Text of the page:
The Trump administration has awarded a contract to a California-based tech startup to set up hundreds of “autonomous surveillance towers” along the U.S.-Mexico border, The Hill reports.
This will reportedly aid Trump’s immigration enforcement efforts.
The deal is reportedly worth hundreds of millions of dollars. The company itself that specializes in AI and other technologies is valued at $1.9 billion, according to Bloomberg.
U.S. Customs and Border Protection (CBP) announced the towers use artificial intelligence and imagery to identify people and vehicles.
200 towers are expected to be deployed along the southern border by 2022.
The Washington Post reported that the effort includes a five-year agreement with Anduril Industries, a tech startup backed by investors such as Peter Thiel.
Anduril CEO Brian Schimpf said, “Anduril is proud to support U.S. Customs and Border Protection as it expands its use of innovative technology solutions to greatly improve situational awareness and agent safety along the U.S. border.”
The Hill reports that many Democratic lawmakers called for the building of “virtual” or “smart” walls that utilized new technologies to strengthen security.
Border Patrol Chief Rodney Scott said the towers give agents “a significant leg up against the criminal networks that facilitate illegal cross-border activity.”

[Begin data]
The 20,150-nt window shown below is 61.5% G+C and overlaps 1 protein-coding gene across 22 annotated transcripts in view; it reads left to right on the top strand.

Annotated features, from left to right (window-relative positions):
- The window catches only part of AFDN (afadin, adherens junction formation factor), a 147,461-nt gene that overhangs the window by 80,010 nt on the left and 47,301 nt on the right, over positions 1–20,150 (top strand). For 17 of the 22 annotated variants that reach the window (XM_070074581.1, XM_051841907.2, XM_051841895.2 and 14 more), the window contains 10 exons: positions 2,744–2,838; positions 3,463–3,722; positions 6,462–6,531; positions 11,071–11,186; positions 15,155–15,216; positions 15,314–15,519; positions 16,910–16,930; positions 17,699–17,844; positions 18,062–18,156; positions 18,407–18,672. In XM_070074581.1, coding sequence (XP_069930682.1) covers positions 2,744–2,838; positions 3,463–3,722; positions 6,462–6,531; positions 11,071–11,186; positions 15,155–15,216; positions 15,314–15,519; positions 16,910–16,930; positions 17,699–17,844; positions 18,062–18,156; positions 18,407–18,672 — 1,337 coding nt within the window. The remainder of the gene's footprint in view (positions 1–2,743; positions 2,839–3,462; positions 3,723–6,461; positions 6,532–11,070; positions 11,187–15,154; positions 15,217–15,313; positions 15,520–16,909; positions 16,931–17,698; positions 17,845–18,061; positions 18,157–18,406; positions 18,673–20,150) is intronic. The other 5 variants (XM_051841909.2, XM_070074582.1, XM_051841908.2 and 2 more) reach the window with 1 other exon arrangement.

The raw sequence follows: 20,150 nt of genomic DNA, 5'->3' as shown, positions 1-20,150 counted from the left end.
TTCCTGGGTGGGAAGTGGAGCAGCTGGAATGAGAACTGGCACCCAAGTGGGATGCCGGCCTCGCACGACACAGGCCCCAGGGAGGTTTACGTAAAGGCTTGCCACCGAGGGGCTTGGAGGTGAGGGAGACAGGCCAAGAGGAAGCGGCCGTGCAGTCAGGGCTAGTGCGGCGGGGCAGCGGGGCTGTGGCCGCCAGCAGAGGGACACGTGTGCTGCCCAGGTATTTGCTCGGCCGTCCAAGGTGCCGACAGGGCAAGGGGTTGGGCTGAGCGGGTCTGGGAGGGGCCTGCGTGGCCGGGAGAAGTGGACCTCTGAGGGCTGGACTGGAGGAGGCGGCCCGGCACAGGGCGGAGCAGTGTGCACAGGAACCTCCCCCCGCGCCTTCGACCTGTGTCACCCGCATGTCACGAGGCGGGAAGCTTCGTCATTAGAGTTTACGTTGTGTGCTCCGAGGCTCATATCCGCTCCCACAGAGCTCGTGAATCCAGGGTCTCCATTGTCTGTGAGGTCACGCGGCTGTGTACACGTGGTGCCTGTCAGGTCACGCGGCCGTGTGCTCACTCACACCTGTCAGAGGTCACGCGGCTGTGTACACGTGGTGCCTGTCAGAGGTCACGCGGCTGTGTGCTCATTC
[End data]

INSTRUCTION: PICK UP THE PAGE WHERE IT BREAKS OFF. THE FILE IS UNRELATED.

“The more our agents know about what they encounter in the field, the more safely and effectively they can respond,” Scott said.
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CBP said that the towers use renewable energy and are well-suited for remote and rural locations. The technology is said to scan environments with radar to detect movement. Among other things, the system can alert Border Patrol agents of location information when it detects movement from vehicles or people. Anduril claims that it distinguishes between animals and humans 97 percent of the time, the Post noted.
The system is reportedly best suited for remote areas with few people and does not use facial recognition technology.
Matthew Steckman, Anduril’s chief revenue officer, told the Post that the company is prepared to continue working on this type of technology in concert with U.S. border officials regardless of the outcome of the 2020 presidential election.
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“No matter where we go as a country, we’re going to need to have situational awareness on the border,” Steckman said. “No matter if talking to a Democrat or a Republican, they agree that this type of system is needed.”
While the use of a “virtual” wall has gained support from Republicans and Democrats, some have raised issues with the plans.
“The last thing we need is more money funneled to a ‘virtual wall’ by an agency that has a history of wasting taxpayer money on technology that doesn’t work and violates our rights,” American Civil Liberties Union (ACLU) Senior Legislative Counsel Neema Singh Guliani said in a statement to The Hill.
“Far too often, we have seen this agency use the pretext of the border to extend an unacceptable invasive surveillance infrastructure at the border deep into the country, including during the most recent protests,” she added.